Rapidísimas

June 20, 2021 0 Comments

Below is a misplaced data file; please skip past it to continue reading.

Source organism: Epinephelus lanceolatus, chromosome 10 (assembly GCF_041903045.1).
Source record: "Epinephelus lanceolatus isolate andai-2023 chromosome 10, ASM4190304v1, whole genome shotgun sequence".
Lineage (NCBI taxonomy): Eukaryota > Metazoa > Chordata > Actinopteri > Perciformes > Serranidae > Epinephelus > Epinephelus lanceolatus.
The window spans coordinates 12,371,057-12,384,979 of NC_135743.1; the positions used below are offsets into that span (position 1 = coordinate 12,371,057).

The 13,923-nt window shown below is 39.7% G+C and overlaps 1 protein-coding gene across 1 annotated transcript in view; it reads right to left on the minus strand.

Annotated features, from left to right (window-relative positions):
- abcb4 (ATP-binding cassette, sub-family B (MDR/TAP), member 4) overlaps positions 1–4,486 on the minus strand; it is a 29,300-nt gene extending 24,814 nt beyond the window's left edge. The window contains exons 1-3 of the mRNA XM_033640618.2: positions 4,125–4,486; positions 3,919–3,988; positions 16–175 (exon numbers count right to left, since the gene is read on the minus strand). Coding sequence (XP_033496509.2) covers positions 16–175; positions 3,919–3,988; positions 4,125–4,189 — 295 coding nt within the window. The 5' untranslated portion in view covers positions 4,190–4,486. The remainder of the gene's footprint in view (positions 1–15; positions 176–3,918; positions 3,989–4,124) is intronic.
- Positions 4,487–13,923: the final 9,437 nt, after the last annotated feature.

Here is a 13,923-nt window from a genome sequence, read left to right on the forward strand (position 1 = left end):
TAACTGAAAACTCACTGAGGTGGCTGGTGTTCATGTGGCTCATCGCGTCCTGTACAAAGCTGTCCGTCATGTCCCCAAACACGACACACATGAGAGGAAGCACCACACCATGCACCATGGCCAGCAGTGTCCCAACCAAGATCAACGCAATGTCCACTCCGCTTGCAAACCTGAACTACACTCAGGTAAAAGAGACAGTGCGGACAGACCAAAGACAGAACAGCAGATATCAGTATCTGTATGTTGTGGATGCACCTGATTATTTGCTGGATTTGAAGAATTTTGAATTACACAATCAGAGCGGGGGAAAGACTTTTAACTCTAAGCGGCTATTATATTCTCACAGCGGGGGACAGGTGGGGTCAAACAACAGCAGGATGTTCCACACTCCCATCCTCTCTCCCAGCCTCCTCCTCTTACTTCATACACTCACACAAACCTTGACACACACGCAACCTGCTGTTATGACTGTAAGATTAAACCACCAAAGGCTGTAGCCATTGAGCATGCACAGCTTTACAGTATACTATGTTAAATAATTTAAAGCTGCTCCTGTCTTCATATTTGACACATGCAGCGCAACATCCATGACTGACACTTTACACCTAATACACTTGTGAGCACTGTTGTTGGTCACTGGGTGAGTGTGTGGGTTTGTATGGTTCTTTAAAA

first_img Assistant/Associate Priest Scottsdale, AZ AddThis Sharing ButtonsShare to PrintFriendlyPrintFriendlyShare to FacebookFacebookShare to TwitterTwitterShare to EmailEmailShare to MoreAddThis Assistant/Associate Rector Morristown, NJ Curate Diocese of Nebraska Featured Events Associate Priest for Pastoral Care New York, NY Virtual Celebration of the Jerusalem Princess Basma Center Zoom Conversation June 19 @ 12 p.m. ET In-person Retreat: Thanksgiving Trinity Retreat Center (West Cornwall, CT) Nov. 24-28 Associate Rector for Family Ministries Anchorage, AK Remember Holy Land Christians on Jerusalem Sunday, June 20 American Friends of the Episcopal Diocese of Jerusalem An Evening with Presiding Bishop Curry and Iconographer Kelly Latimore Episcopal Migration Ministries via Zoom June 23 @ 6 p.m. ET Director of Music Morristown, NJ Priest Associate or Director of Adult Ministries Greenville, SC Assistant/Associate Rector Washington, DC Submit an Event Listing Rector Bath, NC El departamento de inmigración de Inglaterra tiene la sospecha de que muchos de los matrimonios recientes son fraudulentos y han sido hechos con el fin de obtener visas para residir en el país. Citó por ejemplo que en el 2010 se registraron 934 matrimonios y que el año pasado la cifra ascendió a 2135. Los que realizan matrimonios fraudulentos tanto civiles como religiosos están sujetos a penas de cárcel y multas.La organización de derechos humanos Human Rights Watch ha pedido al Congreso de Ecuador que modifique un “alarmante” proyecto de enmiendas constitucionales, que permitiría la reelección indefinida y penalizaría las acciones de ciudadanos contra el Estado.Líderes de derechos humanos en El Salvador explican la situación que vive Centroamérica y que ha originado la crisis humanitaria de la frontera sur de Estados Unidos con estas palabras: “Dos de las pandillas más violentas de Centro América, la Mara Salvatrucha y Barrio 18 controlan y batallan por territorio en El Salvador, sobre todo en comunidades pobres y marginadas donde la violencia, el asesinato, la violación, la extorsión y las amenazas permean la vida diaria de los vecinos, incluidos los niños”.Durante los días del 25 al 28 de agosto se celebrará en el Centro de Conferencias de Kanuga en Hendersonville, Carolina del Norte, una conferencia titulada “Nuevo Amanecer” especialmente diseñada para los laicos y clérigos que trabajan en el ministerio hispano. El evento será patrocinado por la oficina de Ministerio Latino de la Iglesia Episcopal y contará con el aporte de la oficina similar de la Iglesia Luterana (ELCA). Informes Nancy Frausto, coordinadora, [email protected] Ehrich, sacerdote episcopal director de Religion News Service, dice en su más reciente columna: “No son los inmigrantes mexicanos los que han causado grandes cambios en el lugar de trabajo en Estados Unidos. Tampoco son los hondureños ni los guatemaltecos los que han robado la vida de las comunidades americanas. Son los “patriotas” con pistola al cinto gritando odio a los niños refugiados y regando veneno en el lado equivocado”.Si usted conoce alguna persona que le gustaría leer este noticiero dígale que con mucho gusto lo incluiremos en la lista. Escriba a [email protected] una nutrida audiencia la opositora venezolana Lilian Tintori, dio una conferencia en el Club de Prensa de Washington en la que pidió a todos los países del mundo a que presionen al gobierno venezolano para que ponga en libertad a todos los presos políticos. Entre ellos se encuentra su esposo Leopoldo López preso desde febrero que según informes de prensa será juzgado el 23 de julio.El problema de los inmigrantes en la frontera sur de Estados Unidos sigue complicándose. Ahora el gobernador de Texas, Rick Perry, está enviando 1,000 efectivos de la Guardia Nacional para impedir el ingreso de indocumentados al país. Perry se considera un “cristiano evangélico fundamentalista”.La ofensiva israelí sigue en ascenso en la Franja de Gaza. Hasta el momento más de 600 palestinos y 20 soldados israelitas han muerto. El único hospital cristiano de la franja ha dicho que no puede atender a tantos heridos, aún trabajando día y moche.Antonio Castañeda, presidente de la Asociación Yoruba de Cuba, ha fallecido a los 67 años. El culto africano en Cuba se ha extendido rápidamente durante los últimos 50 años. Según la prensa oficial la asociación tiene 20,000 miembros en el país y muchos otros en el extranjero. Castañeda era “babalao” (sacerdote) de la Asociación Yoruba y además pertenecía a la asamblea del Poder Popular.Rubem Alves distinguido teólogo, escritor y filósofo brasileño falleció el 19 de julio en Campinas, Brasil, a la edad de 80 años. Realizó estudios teológicos en el Seminario Presbiteriano de Campinas, el Union Seminary de Nueva York y la Universidad de Princeton en Nueva Jersey. Durante su vida escribió 40 libros que han sido traducidos a varios idiomas. Muchos lo consideran uno de “los padres” de la Teología de la Liberación. Su velorio tuvo lugar en la Cámara Municipal de Campinas.VERDAD. “Acaso no soy yo el que te ordeno que seas fuerte y valiente? No temas ni te acobardes, porque el Señor, tu Dios, estará contigo dondequiera que vayas”. Josué 1:9. Episcopal Migration Ministries’ Virtual Prayer Vigil for World Refugee Day Facebook Live Prayer Vigil June 20 @ 7 p.m. ET The Church Investment Group Commends the Taskforce on the Theology of Money on its report, The Theology of Money and Investing as Doing Theology Church Investment Group Rector Tampa, FL Curate (Associate & Priest-in-Charge) Traverse City, MI Rector Washington, DC TryTank Experimental Lab and York St. John University of England Launch Survey to Study the Impact of Covid-19 on the Episcopal Church TryTank Experimental Lab Rector and Chaplain Eugene, OR New Berrigan Book With Episcopal Roots Cascade Books Director of Administration & Finance Atlanta, GA Associate Rector Columbus, GA Submit a Press Release Join the Episcopal Diocese of Texas in Celebrating the Pauli Murray Feast Online Worship Service June 27 Rector (FT or PT) Indian River, MI Course Director Jerusalem, Israel Submit a Job Listing Priest-in-Charge Lebanon, OH Inaugural Diocesan Feast Day Celebrating Juneteenth San Francisco, CA (and livestream) June 19 @ 2 p.m. PT Cathedral Dean Boise, ID Rector Shreveport, LA Episcopal Church releases new prayer book translations into Spanish and French, solicits feedback Episcopal Church Office of Public Affairs Por Onell A. SotoPosted Jul 24, 2014 Family Ministry Coordinator Baton Rouge, LA Rapidísimas Rector Hopkinsville, KY An Evening with Aliya Cycon Playing the Oud Lancaster, PA (and streaming online) July 3 @ 7 p.m. ET Rector Pittsburgh, PA Youth Minister Lorton, VA Featured Jobs & Calls Rector Knoxville, TN Ya no son extranjeros: Un diálogo acerca de inmigración Una conversación de Zoom June 22 @ 7 p.m. ET Rector Collierville, TN Bishop Diocesan Springfield, IL Seminary of the Southwest announces appointment of two new full time faculty members Seminary of the Southwest Rector/Priest in Charge (PT) Lisbon, ME This Summer’s Anti-Racism Training Online Course (Diocese of New Jersey) June 18-July 16 The Church Pension Fund Invests $20 Million in Impact Investment Fund Designed to Preserve Workforce Housing Communities Nationwide Church Pension Group Episcopal Charities of the Diocese of New York Hires Reverend Kevin W. VanHook, II as Executive Director Episcopal Charities of the Diocese of New York Rector Smithfield, NC Rector Albany, NY Rector Martinsville, VA Canon for Family Ministry Jackson, MS Missioner for Disaster Resilience Sacramento, CA Press Release Service Rector Belleville, ILlast_img read more